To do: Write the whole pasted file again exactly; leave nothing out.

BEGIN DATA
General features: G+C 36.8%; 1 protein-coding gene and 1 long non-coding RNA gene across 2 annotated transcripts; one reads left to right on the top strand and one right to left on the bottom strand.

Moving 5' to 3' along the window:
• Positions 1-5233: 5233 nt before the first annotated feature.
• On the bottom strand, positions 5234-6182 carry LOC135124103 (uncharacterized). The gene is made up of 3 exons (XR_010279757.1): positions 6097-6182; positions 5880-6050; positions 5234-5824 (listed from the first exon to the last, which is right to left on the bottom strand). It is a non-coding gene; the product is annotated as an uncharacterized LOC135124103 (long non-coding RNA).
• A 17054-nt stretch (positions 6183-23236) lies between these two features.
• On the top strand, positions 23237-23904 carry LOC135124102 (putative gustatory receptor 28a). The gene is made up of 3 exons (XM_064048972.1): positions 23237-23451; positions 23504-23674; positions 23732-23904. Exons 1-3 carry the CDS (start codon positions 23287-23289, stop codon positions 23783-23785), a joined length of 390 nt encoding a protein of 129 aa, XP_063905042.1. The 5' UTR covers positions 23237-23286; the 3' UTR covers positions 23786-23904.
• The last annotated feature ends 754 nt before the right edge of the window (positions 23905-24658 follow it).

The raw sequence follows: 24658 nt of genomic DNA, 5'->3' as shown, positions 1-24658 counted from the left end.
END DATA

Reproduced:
General features: G+C 36.8%; 1 protein-coding gene and 1 long non-coding RNA gene across 2 annotated transcripts; one reads left to right on the top strand and one right to left on the bottom strand.

Moving 5' to 3' along the window:
• Positions 1-5233: 5233 nt before the first annotated feature.
• On the bottom strand, positions 5234-6182 carry LOC135124103 (uncharacterized). The gene is made up of 3 exons (XR_010279757.1): positions 6097-6182; positions 5880-6050; positions 5234-5824 (listed from the first exon to the last, which is right to left on the bottom strand). It is a non-coding gene; the product is annotated as an uncharacterized LOC135124103 (long non-coding RNA).
• A 17054-nt stretch (positions 6183-23236) lies between these two features.
• On the top strand, positions 23237-23904 carry LOC135124102 (putative gustatory receptor 28a). The gene is made up of 3 exons (XM_064048972.1): positions 23237-23451; positions 23504-23674; positions 23732-23904. Exons 1-3 carry the CDS (start codon positions 23287-23289, stop codon positions 23783-23785), a joined length of 390 nt encoding a protein of 129 aa, XP_063905042.1. The 5' UTR covers positions 23237-23286; the 3' UTR covers positions 23786-23904.
• The last annotated feature ends 754 nt before the right edge of the window (positions 23905-24658 follow it).

The raw sequence follows: 24658 nt of genomic DNA, 5'->3' as shown, positions 1-24658 counted from the left end.